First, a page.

Continuing the tutorial, here is another of my “secrets”. I use a clear core in my stringers. It gives me a little more control when applying the stringer (clear is more stiff than the ivory) and I think that it makes the ivory bubble more when finishing the bead. Besides, clears are notorious for having bad batches and it is a good way to use it up!
I should mention that if you are not used to pulling a large gather of glass that you should definitely wear a leather apron at the very least to protect yourself. I also will mention that it is your responsibility to take other normal studio safety precautions, including adequate ventilation. This process involves burning fine silver.
Notice that I use a thicker rod of clear – approx 6 mm. Sometimes I use smaller, but I like this size. Starting about3/4 inch (1.5 cm) from the end of the clear, I start wrapping the ivory around. The wrap thickness itself is pretty thick.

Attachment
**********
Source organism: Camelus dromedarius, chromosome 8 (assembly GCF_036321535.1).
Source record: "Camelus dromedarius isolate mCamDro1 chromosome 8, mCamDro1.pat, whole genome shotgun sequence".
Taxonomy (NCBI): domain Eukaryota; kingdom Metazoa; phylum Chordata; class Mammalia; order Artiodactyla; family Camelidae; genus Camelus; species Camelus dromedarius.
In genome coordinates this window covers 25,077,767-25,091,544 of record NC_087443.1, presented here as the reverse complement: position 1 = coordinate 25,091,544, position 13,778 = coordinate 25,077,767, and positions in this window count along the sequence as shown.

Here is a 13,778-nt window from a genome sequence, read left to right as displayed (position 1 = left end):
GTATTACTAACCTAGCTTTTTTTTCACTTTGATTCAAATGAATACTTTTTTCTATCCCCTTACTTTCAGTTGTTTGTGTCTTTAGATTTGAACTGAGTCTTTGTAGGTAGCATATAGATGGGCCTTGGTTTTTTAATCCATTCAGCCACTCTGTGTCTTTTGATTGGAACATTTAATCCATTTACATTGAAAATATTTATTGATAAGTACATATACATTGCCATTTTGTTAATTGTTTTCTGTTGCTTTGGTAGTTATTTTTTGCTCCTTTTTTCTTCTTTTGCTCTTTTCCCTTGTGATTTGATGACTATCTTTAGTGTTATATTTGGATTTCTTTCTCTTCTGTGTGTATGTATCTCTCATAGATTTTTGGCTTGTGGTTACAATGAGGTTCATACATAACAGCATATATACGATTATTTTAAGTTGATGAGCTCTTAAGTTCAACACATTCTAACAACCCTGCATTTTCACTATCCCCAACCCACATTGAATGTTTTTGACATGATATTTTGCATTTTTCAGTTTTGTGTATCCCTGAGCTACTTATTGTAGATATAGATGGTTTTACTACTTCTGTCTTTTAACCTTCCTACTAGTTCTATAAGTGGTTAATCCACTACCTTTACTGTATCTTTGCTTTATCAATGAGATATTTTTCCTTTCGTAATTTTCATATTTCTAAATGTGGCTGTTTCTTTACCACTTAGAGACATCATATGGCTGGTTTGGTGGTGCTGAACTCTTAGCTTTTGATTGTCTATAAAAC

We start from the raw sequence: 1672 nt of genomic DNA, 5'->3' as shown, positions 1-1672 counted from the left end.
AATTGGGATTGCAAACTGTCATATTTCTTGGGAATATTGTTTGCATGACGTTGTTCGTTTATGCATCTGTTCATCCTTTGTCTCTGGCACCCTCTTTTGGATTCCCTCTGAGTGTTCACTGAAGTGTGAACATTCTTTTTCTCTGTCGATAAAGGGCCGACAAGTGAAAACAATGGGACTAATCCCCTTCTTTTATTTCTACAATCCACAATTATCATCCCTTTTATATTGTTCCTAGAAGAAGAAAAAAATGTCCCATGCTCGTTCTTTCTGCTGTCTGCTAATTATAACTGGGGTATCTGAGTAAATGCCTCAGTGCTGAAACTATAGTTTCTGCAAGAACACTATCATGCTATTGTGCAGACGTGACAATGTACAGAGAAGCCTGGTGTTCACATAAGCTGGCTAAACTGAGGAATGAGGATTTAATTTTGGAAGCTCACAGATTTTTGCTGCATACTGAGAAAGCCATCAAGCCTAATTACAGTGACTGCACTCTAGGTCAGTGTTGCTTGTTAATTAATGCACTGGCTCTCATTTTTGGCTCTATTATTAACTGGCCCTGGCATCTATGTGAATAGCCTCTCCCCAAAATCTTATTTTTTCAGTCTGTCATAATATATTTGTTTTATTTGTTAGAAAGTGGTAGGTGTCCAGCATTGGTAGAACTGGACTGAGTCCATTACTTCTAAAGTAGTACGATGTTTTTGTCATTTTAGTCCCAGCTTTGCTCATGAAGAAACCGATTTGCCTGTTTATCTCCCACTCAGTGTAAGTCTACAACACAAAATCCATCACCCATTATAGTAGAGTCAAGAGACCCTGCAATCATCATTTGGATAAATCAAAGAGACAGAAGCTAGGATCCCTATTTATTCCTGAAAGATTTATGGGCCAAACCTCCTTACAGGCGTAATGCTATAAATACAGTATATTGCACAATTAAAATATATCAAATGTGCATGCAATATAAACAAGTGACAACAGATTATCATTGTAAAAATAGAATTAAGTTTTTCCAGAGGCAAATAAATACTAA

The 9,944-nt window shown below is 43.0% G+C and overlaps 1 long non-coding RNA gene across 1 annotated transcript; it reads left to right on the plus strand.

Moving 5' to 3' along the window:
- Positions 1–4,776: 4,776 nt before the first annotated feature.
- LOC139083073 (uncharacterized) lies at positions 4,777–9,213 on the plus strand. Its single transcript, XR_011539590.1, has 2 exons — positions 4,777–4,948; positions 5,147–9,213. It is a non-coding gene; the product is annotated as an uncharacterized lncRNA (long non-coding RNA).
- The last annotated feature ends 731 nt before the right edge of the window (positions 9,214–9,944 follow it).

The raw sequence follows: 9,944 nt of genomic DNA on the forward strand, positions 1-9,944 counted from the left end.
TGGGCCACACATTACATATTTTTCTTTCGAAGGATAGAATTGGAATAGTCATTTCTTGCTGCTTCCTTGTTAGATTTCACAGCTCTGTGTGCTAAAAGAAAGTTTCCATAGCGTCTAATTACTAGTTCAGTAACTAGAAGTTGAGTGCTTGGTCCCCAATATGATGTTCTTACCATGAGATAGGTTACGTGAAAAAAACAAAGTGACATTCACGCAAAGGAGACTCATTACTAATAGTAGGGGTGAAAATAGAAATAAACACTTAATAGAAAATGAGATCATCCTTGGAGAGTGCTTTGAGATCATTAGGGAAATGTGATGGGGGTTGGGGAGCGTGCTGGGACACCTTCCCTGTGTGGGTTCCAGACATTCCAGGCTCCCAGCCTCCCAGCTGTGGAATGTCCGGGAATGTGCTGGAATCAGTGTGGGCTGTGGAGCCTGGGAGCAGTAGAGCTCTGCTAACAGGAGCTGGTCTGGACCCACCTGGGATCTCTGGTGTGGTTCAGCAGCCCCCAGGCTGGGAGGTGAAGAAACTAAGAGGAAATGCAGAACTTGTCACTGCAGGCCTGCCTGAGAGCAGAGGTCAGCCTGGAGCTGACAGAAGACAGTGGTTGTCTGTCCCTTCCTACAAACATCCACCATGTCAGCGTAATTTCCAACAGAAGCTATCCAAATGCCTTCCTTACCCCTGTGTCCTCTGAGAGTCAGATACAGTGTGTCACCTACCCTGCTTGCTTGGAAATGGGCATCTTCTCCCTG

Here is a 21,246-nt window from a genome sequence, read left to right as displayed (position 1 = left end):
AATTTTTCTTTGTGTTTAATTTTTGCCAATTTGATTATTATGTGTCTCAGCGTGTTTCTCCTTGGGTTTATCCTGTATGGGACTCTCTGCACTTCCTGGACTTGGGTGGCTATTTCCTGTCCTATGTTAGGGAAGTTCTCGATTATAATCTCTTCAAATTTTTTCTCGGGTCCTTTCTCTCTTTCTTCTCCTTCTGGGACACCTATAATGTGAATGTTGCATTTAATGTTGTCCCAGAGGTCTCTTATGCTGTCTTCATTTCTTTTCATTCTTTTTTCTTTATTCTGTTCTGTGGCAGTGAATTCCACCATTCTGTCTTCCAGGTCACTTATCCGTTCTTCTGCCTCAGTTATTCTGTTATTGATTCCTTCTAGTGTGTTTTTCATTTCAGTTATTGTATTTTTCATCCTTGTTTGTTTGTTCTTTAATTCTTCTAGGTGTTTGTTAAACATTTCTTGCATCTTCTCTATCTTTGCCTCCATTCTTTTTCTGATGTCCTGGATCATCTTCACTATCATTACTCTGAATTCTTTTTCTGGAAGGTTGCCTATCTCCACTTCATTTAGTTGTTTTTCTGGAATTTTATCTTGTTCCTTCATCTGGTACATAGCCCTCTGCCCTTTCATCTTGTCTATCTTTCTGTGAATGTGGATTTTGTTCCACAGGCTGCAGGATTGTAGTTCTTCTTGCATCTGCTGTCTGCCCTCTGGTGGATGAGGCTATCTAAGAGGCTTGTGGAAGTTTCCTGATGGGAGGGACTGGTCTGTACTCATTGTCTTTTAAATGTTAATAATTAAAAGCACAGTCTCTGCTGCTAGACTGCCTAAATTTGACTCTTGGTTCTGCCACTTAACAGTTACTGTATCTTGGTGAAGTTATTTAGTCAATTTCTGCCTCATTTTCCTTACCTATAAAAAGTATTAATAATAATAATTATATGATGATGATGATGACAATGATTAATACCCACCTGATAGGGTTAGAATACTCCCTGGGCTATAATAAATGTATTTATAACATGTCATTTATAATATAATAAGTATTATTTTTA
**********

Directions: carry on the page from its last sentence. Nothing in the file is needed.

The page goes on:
This is what it looks like immediately after finishing the ivory wrap.
Now I want to smooth the bumps. I heat the ivory wrap and use my mashers to smooth it out into an even plug (my term). I use a very light touch here, because I don’t want the plug to get longer and thinner; I want it to stay nice and thick. I usually heat and mash several times. I also rotate the clear rod around so that the plug gets pretty smooth. Using the mashers instead of rolling it on a marver assures that both ends of the plug are the same size and it keeps the glass up near where I can see it better.
I use the mashers to flatten the end of the plug too. It’s not necessary, but I like to keep it tidy (the glass – not my workbench, as you can plainly see). One tip here: compare the length of the ivory plug to the width of the silver strip. They should be close, with the foil being maybe just a little wider.
Next up – “Getting it On!”… the silver of course!
All material contained within this Tutorial is protected by Copyright, “Spawn of Flame” Rosemarie Hanus, 2009; all rights reserved.